Support- I do have some friends, but I do find those who haven't lost a close family member/loved one dont really understand (which is fine, I dont want them to know this). I am not very good at reaching out on the dark days, so I should try to do that more.

    Nutrition- I have to admit I don't eat any of the things you listed! I should get onto that-will need to find a way to disguise those oysters... ugh.

    I am really sorry about your dog- they are such amazing creatures and totally part of the family, too.

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    Quote Originally Posted by heatherp View Post
    These massive events really make life stop in its tracks. I keep feeling I 'should' be better by now- more back into normal life, routines etc. Thanks.
    losing someone you love is probably the biggest life changing event we go through and as an adult its actually worse as we know exactly what we've lost. I feel sad for all of you and still feel sad for myself after losing my mom.
    One of the most important things to keep in mind though is there is no should - not when it comes to grief. getting life's routines back is helpful as is doing things you enjoy but the pace needs to be your own
    When I'd had enough of the grain and starched based 'diabetic eating for health' diet (eating for health, my ass!) my weight was 242.5 lbs. On starting primal- 18th April 2013 weight : 238.1.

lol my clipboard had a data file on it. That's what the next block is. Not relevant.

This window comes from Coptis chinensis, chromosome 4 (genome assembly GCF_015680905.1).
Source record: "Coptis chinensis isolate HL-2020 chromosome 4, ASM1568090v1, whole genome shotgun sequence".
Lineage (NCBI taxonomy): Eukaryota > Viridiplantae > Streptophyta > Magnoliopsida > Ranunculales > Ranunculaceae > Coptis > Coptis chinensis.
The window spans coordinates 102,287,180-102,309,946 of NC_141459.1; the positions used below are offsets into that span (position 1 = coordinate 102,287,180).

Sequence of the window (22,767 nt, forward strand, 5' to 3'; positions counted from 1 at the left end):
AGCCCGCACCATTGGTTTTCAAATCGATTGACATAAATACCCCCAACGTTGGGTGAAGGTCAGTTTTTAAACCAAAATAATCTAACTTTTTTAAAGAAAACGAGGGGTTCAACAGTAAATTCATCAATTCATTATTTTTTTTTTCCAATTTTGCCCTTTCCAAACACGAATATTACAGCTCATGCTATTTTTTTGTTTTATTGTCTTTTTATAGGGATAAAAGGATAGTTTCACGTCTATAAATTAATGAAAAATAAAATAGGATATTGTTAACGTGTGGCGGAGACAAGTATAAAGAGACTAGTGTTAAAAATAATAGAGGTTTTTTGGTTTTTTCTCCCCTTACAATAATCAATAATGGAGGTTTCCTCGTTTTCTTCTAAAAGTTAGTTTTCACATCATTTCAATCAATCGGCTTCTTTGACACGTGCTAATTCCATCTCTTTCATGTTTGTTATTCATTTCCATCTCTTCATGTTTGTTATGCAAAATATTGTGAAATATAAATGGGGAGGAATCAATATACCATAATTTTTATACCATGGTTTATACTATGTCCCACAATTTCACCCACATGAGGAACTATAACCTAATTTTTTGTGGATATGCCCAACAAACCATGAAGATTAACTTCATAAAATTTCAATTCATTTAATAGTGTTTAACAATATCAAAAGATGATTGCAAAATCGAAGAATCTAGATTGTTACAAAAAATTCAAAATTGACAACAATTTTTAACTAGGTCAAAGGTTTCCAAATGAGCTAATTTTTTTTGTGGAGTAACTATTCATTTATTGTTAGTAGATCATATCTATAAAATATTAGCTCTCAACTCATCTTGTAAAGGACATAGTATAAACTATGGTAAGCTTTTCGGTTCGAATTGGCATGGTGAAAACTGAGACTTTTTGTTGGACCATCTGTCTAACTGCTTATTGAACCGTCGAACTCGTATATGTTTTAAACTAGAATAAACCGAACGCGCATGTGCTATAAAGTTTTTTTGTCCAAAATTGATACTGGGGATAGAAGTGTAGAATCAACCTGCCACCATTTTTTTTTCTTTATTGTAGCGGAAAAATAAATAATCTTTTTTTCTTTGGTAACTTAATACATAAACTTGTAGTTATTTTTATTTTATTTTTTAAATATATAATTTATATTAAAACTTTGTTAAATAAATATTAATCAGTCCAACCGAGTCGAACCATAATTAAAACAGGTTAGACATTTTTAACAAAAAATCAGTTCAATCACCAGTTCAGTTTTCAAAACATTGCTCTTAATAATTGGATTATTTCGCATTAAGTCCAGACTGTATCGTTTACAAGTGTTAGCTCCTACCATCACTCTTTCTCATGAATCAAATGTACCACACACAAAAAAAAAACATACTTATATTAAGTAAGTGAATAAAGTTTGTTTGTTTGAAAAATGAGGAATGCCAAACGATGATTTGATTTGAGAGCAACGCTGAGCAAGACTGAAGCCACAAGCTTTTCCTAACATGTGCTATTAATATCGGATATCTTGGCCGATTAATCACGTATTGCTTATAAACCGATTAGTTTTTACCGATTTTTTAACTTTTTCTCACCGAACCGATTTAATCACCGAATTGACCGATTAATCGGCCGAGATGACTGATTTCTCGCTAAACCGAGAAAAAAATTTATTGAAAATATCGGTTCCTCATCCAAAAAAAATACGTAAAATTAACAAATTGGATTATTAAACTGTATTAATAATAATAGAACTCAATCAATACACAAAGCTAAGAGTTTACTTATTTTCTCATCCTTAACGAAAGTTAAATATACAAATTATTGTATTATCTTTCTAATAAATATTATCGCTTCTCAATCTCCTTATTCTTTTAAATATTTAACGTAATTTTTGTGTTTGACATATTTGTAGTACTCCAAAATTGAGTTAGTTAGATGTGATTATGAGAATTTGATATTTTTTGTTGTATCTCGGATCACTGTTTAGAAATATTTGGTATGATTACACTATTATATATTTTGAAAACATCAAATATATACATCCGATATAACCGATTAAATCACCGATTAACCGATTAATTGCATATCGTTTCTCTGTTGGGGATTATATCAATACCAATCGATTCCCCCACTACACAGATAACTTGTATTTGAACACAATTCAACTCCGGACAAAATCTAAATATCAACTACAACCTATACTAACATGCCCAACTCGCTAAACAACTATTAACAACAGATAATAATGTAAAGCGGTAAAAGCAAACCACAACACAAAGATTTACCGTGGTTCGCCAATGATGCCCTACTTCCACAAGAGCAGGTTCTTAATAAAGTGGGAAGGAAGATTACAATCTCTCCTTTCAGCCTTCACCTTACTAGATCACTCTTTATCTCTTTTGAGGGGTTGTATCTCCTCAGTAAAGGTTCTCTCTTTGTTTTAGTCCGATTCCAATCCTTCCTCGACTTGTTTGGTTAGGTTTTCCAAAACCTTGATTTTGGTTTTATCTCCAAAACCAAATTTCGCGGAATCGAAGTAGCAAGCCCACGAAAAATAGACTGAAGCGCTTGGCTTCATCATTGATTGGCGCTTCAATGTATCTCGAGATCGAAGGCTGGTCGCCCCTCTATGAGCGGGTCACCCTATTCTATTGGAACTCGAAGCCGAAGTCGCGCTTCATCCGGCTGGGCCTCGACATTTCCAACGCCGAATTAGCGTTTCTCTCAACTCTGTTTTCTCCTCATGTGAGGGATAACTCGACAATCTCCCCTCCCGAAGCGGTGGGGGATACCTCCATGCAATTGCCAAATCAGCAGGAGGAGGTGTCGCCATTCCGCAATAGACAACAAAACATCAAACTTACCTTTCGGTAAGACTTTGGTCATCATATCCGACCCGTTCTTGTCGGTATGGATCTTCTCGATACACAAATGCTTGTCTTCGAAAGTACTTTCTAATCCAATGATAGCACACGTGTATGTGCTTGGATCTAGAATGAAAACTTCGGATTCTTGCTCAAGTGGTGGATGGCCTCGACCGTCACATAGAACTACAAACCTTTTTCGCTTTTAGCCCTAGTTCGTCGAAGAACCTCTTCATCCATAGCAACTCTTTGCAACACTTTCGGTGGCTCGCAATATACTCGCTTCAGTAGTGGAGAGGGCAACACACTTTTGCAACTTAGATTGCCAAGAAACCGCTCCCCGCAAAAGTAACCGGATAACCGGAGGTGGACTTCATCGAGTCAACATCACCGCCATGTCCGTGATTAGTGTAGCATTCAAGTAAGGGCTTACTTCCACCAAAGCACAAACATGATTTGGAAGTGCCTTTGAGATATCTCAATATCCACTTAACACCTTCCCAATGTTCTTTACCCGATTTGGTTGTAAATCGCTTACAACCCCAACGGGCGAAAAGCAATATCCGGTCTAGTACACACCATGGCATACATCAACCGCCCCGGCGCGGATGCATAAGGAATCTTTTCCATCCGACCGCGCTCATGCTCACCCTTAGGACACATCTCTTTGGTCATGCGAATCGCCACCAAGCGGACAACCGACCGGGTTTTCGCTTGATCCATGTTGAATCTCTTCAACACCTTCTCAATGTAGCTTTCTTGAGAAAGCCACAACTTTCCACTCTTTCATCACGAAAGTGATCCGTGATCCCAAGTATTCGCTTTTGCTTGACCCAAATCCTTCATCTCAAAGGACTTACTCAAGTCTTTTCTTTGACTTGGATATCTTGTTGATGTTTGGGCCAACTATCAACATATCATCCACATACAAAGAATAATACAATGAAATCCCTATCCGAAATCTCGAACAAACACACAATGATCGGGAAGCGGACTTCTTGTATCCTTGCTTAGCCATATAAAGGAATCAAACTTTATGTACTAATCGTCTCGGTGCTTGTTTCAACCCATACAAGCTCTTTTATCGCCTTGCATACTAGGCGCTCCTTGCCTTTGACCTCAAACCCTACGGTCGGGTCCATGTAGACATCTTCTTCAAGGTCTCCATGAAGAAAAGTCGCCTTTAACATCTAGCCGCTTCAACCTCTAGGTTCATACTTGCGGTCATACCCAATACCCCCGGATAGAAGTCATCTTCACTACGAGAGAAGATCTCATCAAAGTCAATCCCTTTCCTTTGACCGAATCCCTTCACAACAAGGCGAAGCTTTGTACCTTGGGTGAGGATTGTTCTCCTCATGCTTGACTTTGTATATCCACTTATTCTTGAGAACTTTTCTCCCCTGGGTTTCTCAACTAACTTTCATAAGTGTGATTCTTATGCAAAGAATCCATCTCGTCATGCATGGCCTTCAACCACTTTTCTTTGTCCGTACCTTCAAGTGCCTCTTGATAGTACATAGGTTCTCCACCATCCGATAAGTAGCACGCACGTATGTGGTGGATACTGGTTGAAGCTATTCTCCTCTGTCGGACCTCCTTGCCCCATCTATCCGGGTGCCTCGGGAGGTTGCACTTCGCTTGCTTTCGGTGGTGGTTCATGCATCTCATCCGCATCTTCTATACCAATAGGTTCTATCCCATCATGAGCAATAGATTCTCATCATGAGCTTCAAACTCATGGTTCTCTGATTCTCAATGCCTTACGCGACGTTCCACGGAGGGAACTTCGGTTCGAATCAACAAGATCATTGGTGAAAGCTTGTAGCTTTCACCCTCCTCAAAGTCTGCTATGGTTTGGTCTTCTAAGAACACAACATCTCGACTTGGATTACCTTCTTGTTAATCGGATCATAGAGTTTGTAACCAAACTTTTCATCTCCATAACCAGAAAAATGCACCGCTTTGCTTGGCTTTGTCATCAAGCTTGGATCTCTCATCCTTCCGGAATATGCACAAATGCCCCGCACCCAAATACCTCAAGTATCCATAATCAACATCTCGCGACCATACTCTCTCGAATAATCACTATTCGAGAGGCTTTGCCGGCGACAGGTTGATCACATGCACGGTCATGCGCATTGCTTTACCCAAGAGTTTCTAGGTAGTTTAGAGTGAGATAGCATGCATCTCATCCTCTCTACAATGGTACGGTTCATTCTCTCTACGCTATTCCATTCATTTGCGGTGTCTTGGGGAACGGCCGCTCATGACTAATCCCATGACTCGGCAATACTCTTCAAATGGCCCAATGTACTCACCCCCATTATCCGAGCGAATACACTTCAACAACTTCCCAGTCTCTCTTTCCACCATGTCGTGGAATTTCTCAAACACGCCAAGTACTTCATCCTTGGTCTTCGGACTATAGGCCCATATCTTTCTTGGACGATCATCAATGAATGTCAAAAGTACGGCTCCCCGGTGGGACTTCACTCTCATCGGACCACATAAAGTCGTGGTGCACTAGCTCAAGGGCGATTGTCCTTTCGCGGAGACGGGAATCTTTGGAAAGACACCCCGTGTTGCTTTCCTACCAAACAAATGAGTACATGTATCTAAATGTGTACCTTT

27th July 2013. weight after 100 days 136.9 weight lost 101.2lb ; that's 105.6lbs since I stopped the 'diabetic eating for health'
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    Quote Originally Posted by CarbDodger View Post
    One of the most important things to keep in mind though is there is no should - not when it comes to grief. getting life's routines back is helpful as is doing things you enjoy but the pace needs to be your own
    Fully agree with this. Especially the pace needs to be your own part.

    Also Paleobird mentioned just getting out and doing SOMETHING. That's sort of where I started out. I just started walking the dog more. That just made me feel better all the way around.

    You never stop missing them but you sort of learn to live with it.
    Breathe. Move forward.

    I just eat what I want...

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    Thanks all- really appreciate the replies. x